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International Journal of Electrochemistry
Volume 2011 (2011), Article ID 984320, 6 pages
Research Article

OCV Hysteresis in Li-Ion Batteries including Two-Phase Transition Materials

1Institute for Power Electronics and Electrical Drives (ISEA), RWTH Aachen University, 52066 Aachen, Germany
2Division of Energy Storage Systems, BMW AG, 80788 Munich, Germany

Received 29 January 2011; Accepted 28 February 2011

Academic Editor: S. Gopukumar

Copyright © 2011 Michael A. Roscher et al. This is an open access article distributed under the Creative Commons Attribution License, which permits unrestricted use, distribution, and reproduction in any medium, provided the original work is properly cited.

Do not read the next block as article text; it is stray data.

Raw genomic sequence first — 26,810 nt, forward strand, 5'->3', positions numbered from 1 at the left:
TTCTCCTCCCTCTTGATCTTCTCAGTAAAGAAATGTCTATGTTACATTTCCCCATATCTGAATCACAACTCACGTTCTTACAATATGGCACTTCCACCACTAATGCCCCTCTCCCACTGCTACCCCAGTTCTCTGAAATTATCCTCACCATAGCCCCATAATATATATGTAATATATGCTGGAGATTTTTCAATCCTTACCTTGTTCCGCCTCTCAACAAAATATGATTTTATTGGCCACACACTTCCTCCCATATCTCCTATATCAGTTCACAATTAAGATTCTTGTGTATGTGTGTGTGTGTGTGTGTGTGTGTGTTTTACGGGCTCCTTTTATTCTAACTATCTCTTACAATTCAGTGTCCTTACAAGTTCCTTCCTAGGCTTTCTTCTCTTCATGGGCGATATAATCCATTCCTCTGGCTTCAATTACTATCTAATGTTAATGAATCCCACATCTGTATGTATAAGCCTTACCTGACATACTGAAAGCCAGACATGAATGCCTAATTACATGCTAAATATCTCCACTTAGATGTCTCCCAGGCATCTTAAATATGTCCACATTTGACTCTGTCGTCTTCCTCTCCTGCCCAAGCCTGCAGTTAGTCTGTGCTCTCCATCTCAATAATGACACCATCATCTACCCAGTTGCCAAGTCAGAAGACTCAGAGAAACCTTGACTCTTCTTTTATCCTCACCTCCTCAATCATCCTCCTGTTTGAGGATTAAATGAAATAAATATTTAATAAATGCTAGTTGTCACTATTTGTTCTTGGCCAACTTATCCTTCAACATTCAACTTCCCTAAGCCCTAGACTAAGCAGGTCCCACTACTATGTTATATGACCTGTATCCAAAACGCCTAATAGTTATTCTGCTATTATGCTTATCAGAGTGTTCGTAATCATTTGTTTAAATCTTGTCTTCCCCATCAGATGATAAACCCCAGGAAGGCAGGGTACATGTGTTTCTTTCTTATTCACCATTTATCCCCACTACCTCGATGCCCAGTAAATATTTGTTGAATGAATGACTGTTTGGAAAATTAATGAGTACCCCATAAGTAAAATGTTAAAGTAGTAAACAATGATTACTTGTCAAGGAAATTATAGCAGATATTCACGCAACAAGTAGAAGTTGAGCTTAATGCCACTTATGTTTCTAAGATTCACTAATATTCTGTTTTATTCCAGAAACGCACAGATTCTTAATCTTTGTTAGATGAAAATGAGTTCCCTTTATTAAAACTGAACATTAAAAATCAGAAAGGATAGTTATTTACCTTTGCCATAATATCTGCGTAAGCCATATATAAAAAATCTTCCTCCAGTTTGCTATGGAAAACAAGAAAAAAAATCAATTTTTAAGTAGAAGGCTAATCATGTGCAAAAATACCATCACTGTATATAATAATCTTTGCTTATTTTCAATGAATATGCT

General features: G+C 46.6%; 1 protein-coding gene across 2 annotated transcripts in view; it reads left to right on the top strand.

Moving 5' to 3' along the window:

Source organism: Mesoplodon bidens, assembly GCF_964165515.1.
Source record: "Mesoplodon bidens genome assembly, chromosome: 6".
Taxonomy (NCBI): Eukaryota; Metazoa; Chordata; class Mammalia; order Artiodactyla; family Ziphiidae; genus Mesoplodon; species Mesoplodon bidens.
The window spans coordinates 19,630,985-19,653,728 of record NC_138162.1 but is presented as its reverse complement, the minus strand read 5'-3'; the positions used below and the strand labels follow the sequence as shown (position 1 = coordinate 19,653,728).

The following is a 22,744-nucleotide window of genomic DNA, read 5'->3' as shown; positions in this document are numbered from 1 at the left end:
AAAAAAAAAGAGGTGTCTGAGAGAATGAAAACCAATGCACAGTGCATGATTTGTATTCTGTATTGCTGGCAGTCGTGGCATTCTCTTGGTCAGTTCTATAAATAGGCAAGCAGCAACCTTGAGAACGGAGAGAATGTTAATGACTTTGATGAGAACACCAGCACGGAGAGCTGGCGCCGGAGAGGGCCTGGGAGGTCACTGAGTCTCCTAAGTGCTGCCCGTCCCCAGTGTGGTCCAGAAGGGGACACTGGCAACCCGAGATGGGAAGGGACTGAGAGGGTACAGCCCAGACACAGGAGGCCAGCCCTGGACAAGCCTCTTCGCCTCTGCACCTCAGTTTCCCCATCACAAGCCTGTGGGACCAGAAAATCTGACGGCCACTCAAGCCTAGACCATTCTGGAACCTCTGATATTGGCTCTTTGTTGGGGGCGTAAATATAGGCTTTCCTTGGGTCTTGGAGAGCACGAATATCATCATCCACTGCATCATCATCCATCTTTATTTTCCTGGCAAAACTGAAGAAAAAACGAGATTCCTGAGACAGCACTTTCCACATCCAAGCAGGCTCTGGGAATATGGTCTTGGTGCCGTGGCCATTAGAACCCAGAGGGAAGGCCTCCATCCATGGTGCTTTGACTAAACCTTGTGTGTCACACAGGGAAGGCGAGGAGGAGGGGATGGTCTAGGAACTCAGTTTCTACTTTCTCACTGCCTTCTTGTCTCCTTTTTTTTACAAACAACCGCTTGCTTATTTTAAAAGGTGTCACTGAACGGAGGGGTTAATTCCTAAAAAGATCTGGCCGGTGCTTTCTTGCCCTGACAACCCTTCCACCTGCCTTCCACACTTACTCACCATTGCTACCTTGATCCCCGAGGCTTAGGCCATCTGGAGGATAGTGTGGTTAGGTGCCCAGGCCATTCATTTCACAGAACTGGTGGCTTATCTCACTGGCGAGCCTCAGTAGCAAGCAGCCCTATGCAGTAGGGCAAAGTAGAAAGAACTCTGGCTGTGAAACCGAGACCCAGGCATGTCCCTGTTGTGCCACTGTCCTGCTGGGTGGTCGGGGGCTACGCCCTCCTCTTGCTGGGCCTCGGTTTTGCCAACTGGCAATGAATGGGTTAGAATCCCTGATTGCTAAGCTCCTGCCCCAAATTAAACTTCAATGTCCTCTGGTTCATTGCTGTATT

The relation between batteries' state of charge (SOC) and open-circuit voltage (OCV) is a specific feature of electrochemical energy storage devices. Especially NiMH batteries are well known to exhibit OCV hysteresis, and also several kinds of lithium-ion batteries show OCV hysteresis, which can be critical for reliable state estimation issues. Electrode potential hysteresis is known to result from thermodynamical entropic effects, mechanical stress, and microscopic distortions within the active electrode materials which perform a two-phase transition during lithium insertion/extraction. Hence, some Li-ion cells including two-phase transition active materials show pronounced hysteresis referring to their open-circuit voltage. This work points out how macroscopic effects, that is, diffusion limitations, superimpose the latte- mentioned microscopic mechanisms and lead to a shrinkage of OCV hysteresis, if cells are loaded with high current rates. To validate the mentioned interaction, Li-ion cells' state of charge is adjusted to 50% with various current rates, beginning from the fully charged and the discharged state, respectively. As a pronounced difference remains between the OCV after charge and discharge adjustment, obviously the hysteresis vanishes as the target SOC is adjusted with very high current rate.